ask a scatterbrain: setting up talks

So, now that the book is coming out soon, a bunch of people have said, “you should set up talks.” Here’s the thing: I don’t know what this means, or how to do it. I mean, it’s not like I can show up in LA, drop by UCLA, and say, “hey there! here to give a talk.” I understand that “getting talks” this is something not-so-uncommon that people try and do. But how do they do it? Do you tell your friends you want to give a talk? Is that tacky? Is there an assumed quid pro quo? I’ve noticed that some people seem to do mini tours when they have work coming out. Any idea how they manage this? What’s the etiquette here? I realize posting this on scatterplot is a not-so-subtle way of “doing this.” But I’m not simply trying to use my bully pulpit. I’m curious about how people organize things like this…

3 thoughts on “ask a scatterbrain: setting up talks”

  1. So I got a good few off-line comments about this — with some useful advice. So I thought i’d pass it on.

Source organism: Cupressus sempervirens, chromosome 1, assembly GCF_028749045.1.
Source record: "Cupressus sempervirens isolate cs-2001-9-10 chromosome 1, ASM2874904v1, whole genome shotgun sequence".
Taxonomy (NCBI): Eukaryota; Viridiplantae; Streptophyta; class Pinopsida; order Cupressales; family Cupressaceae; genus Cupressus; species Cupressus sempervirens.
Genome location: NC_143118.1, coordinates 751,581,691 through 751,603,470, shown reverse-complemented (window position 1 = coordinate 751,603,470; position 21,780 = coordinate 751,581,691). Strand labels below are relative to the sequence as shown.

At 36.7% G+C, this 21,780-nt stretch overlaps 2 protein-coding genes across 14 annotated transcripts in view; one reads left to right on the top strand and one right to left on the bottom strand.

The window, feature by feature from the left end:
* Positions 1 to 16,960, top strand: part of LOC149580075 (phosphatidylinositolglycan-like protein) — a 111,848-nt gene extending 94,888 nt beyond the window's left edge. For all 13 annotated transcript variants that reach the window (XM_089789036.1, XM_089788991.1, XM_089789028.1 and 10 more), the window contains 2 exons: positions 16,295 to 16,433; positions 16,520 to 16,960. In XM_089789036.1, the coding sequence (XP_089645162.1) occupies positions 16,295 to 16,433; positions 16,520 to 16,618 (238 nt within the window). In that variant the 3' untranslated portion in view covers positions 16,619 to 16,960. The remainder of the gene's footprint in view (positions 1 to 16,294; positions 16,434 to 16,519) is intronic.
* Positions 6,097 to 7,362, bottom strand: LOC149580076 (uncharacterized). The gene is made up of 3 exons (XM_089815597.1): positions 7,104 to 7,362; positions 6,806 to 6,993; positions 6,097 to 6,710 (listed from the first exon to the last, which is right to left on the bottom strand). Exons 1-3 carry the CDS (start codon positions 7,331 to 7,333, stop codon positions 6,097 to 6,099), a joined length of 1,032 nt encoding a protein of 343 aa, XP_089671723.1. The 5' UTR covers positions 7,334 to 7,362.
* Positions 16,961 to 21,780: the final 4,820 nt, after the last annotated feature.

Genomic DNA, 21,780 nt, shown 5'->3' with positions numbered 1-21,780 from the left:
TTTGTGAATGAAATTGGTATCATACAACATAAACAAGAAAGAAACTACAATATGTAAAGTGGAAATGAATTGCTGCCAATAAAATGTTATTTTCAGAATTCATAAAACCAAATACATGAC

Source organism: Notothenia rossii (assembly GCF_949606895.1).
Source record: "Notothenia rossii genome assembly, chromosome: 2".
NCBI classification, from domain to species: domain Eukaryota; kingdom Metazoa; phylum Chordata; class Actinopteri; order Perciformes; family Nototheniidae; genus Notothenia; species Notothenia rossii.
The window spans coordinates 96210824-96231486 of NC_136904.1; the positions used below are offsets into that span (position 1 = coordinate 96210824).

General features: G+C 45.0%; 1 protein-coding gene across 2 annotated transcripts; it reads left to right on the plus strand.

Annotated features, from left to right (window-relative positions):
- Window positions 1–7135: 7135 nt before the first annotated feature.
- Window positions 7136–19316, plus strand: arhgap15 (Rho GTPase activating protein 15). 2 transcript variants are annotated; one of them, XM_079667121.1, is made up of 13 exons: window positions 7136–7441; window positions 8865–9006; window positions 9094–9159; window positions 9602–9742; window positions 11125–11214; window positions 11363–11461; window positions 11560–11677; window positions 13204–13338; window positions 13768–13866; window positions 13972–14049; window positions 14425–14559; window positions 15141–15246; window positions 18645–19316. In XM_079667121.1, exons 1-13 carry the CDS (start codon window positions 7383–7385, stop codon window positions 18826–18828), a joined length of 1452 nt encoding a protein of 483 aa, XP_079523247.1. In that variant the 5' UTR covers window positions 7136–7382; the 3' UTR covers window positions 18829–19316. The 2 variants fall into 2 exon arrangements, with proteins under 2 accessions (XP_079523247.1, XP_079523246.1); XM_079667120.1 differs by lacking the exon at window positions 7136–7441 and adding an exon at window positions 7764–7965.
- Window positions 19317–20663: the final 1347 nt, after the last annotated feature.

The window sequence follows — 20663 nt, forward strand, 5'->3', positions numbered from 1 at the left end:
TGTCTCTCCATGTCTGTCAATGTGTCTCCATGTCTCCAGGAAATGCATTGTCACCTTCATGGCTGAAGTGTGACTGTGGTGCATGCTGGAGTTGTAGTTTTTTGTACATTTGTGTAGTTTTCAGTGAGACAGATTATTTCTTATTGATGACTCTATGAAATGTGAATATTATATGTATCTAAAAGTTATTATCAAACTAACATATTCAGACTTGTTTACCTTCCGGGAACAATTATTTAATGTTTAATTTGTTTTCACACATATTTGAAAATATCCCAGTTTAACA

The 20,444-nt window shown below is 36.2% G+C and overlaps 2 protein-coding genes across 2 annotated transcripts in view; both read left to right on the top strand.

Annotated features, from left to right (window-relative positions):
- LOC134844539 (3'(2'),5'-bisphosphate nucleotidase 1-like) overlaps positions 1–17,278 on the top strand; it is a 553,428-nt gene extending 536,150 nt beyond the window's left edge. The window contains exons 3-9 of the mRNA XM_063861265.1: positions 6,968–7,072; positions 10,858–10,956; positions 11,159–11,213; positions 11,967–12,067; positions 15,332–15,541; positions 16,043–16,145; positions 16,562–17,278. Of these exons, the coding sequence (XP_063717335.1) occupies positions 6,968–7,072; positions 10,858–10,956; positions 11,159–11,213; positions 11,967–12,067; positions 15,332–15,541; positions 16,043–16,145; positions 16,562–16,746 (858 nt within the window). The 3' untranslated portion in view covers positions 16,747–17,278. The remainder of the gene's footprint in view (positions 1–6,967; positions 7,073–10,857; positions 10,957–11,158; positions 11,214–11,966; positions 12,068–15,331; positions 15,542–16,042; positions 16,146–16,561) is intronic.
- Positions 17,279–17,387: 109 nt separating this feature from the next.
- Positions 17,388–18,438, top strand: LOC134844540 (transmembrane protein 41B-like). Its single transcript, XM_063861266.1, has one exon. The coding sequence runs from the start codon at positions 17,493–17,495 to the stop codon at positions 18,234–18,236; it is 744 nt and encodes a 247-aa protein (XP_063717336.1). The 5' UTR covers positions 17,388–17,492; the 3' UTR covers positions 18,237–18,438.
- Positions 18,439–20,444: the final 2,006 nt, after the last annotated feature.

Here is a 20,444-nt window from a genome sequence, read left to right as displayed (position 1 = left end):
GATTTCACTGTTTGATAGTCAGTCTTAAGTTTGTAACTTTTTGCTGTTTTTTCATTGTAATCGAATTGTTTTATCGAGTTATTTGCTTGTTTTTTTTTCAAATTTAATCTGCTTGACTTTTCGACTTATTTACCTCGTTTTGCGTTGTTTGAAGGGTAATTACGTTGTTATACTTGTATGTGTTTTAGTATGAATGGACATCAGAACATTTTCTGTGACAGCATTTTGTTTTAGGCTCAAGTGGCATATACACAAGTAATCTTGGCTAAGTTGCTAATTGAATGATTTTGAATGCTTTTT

1.) Working through peers is a better idea than working through people “above” you. So ask around from folks you went to grad school with, or people who are about on your level, professionally. In short, don’t email William Julius Wilson about this. Email your friend from grad school who might be on a post-doc or have an assistant professor job somewhere.

    2.) Give folks something to work with. So don’t be vague. if you want to give a talk on something, have an abstract you can share, or something that briefly outlines what you’ll talk about.

    3,) If you approach people, don’t be a snob. So if there is a small working group that you end up being asked to talk at (instead of, say, a larger series), do it.

    4.) Think about the kind of work you want to present. Options are things that are polished or things you want feedback on. You will have different audiences for these. If you want feedback, make sure it’s still pretty polished. In general you only give talks once at a place. People remember them. So it shouldn’t be something half-baked.


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